Whether water comes from a plumbing fixture or a puddle on the front lawn, it’s all the same stuff, right? Well actually, water quality, which describes the condition of water, including its biological makeup and chemicals elements, varies depending on water’s source and prior treatments. This all matters for homeowners because water quality has implications for your health.
No matter if water is used for bathing, drinking, or watering plants, it should be in the most potable condition available. You may be asking yourself how the quality of water has anything to do with you. But the reality is the manner in which you live every day affects the condition of the water in your home and community. With this in mind, Quality Plumbing of Gainesville Inc. has four tips for improving residential water quality.
1. Install A Water Softener
The terms hard water and soft water refer to the amounts of minerals in water. Unlike the healthy minerals in the sparkling water sold at the supermarket, the minerals in hard water are mostly undesirable, especially the metal cations, which in high amounts can harm a person’s health. A water softener removes unwanted materials from water, making it healthier for consumption. Water softeners are typically smaller than water heaters and fit easily in a home. They’re also cost effective (imagine the money saved on bottled water alone) and can also be installed and maintained by plumbers in Gainesville.
2. Use Green Cleaning Products
Most household cleaners are made with harsh, hazardous chemicals. In the process of cleaning a home, you may inadvertently allow these products to be flushed down the toilet or washed down a sink or bathtub drain. This introduces the chemicals to the water supply, thus harming the environment and reducing water quality.
Using non-toxic, biodegradable cleaning products is a hassle-free way to clean your home while also preventing water pollution. Green cleaners can be purchased at most household goods retailers. Although, if you have no other option besides using a toxic cleaner, limit the amount of product that enters the water supply by mopping up the excess with paper towels or disposable rags and discarding it in sealed garbage bags.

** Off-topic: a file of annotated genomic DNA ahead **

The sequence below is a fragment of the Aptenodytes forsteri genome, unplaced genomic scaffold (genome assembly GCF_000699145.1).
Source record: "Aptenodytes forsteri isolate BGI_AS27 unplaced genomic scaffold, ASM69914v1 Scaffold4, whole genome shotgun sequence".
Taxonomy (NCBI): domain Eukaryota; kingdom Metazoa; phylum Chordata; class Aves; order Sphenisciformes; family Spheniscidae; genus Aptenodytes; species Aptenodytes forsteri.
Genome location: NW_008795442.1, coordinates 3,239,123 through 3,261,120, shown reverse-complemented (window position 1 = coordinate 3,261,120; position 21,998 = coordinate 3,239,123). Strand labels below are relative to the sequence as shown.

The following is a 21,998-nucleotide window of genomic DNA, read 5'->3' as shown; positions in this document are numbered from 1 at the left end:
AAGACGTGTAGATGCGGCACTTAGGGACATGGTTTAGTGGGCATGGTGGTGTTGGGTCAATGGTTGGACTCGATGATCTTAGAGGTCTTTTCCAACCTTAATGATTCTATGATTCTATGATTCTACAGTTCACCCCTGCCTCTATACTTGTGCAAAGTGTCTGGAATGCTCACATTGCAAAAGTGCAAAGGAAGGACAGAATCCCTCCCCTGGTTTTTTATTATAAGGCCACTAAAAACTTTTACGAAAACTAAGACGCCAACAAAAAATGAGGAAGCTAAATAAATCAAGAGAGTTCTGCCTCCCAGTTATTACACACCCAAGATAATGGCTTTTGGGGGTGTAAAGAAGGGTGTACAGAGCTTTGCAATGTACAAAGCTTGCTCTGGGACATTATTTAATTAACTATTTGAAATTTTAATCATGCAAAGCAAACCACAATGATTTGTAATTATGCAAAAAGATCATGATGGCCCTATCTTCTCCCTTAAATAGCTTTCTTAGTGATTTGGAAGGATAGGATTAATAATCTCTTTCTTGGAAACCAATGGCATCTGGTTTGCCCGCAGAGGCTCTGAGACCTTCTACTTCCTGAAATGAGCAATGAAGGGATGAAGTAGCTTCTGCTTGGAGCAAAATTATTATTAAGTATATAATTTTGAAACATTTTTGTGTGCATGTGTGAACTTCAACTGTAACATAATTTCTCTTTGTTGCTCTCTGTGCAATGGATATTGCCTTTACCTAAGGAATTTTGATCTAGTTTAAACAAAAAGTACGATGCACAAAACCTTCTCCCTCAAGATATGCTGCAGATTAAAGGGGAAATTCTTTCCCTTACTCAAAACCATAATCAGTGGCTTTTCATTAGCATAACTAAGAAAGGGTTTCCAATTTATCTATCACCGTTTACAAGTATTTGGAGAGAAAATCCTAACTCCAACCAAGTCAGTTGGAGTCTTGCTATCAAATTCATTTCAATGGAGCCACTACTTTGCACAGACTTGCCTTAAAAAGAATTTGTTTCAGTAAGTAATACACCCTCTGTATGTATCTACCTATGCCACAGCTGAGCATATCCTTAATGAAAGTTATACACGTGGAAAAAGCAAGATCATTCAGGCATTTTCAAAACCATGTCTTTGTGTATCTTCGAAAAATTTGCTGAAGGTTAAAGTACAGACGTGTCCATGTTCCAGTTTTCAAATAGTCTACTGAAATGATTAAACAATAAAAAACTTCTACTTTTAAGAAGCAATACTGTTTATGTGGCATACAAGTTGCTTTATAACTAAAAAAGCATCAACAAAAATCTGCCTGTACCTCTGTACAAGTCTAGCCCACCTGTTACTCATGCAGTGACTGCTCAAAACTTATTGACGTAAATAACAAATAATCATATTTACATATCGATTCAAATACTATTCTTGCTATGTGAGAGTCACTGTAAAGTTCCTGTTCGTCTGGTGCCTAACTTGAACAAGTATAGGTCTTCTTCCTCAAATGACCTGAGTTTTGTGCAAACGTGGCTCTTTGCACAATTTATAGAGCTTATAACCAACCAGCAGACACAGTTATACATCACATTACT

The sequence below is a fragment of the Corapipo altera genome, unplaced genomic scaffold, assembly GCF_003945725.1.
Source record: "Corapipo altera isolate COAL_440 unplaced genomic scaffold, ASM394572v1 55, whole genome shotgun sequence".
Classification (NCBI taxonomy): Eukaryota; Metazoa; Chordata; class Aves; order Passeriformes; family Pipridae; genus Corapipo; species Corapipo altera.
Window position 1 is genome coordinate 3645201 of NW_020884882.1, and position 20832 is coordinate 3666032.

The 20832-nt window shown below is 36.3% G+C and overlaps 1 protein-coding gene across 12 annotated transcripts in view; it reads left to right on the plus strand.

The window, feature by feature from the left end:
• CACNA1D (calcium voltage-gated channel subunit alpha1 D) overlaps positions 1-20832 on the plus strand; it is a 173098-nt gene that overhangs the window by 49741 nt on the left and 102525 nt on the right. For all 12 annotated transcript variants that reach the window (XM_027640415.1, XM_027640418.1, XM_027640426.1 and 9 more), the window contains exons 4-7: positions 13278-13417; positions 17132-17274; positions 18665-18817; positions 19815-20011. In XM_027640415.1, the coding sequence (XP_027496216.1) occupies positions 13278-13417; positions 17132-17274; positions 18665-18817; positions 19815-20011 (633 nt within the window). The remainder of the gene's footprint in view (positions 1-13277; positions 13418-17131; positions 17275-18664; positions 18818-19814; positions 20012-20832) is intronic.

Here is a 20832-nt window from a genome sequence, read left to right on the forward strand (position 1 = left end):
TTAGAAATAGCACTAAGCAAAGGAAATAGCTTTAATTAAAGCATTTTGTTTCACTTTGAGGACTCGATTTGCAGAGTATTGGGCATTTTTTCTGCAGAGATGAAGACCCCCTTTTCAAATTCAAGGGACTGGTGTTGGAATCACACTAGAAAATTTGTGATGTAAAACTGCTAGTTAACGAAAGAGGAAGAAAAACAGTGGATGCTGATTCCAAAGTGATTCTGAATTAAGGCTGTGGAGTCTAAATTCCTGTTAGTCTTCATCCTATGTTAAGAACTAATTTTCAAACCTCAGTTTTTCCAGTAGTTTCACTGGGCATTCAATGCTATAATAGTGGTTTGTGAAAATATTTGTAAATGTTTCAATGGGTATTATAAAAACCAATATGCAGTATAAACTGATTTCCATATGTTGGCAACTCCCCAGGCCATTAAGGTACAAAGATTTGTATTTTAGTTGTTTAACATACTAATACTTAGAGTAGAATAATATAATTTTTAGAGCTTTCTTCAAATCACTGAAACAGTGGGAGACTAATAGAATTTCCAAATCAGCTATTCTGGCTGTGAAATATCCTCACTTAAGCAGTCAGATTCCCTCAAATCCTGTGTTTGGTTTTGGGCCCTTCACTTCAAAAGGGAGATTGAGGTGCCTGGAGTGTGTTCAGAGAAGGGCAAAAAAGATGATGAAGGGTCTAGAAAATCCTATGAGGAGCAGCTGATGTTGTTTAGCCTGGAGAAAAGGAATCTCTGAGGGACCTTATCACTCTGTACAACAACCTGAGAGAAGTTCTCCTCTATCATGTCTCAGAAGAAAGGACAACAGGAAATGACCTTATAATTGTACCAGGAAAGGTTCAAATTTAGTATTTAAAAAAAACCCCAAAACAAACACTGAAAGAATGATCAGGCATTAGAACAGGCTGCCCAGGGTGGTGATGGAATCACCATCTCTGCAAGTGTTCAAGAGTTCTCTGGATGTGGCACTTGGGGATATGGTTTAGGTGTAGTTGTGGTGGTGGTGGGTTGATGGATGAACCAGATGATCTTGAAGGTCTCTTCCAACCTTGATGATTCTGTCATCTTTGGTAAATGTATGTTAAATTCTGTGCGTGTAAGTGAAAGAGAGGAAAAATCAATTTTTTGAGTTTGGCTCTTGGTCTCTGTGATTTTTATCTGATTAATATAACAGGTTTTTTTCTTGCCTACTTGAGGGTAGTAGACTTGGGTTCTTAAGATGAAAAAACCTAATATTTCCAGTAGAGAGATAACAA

3. Be Conscientious Around Storm Drains
Your ability to protect water quality doesn’t end at the property line. In addition to residential plumbing systems, many homeowners share with their neighbors centralized flood mitigation and wastewater treatment systems. Not far from your house or apartment, there is likely a storm drain. Water runoff from rain, sprinklers and hoses washes toxic chemicals on your property (motor oil, pet droppings, fertilizer) down the storm drain and into the water supply. By keeping the exterior of the property as chemical-free as possible, you can help maintain high water quality for yourself and the community.
4. Consume Less Water
Protecting the world’s supply of clean water is just as important as ensuring its high quality. Of all the water on earth, only one percent is accessible and potable. If water doesn’t pour out of clouds as rain or emerge from subterranean aquifers as filtered groundwater, then it must be purified through water treatment processes. Since water treatment centers consume lots of energy, reducing your water consumption helps shrink everyone’s carbon footprint.
Apparent water conservation efforts include taking shorter showers and washing only full loads of laundry or dishes. Another creative solution is to landscape a property with native Florida vegetation, since these often need less artificial watering than do non-indigenous plants.
Bonus Tip: Upgrade Your Plumbing System
One way to both conserve water and improve water quality is to upgrade your home’s plumbing system with new piping, an energy-efficient water heater, and low-flow plumbing fixtures. At Quality Plumbing of Gainesville Inc., we perform plumbing installations, maintenance, and repairs throughout the Gainesville area. Why guess as to whether your home’s plumbing system is providing the most potable water? Contact us to schedule an appointment and find out for sure.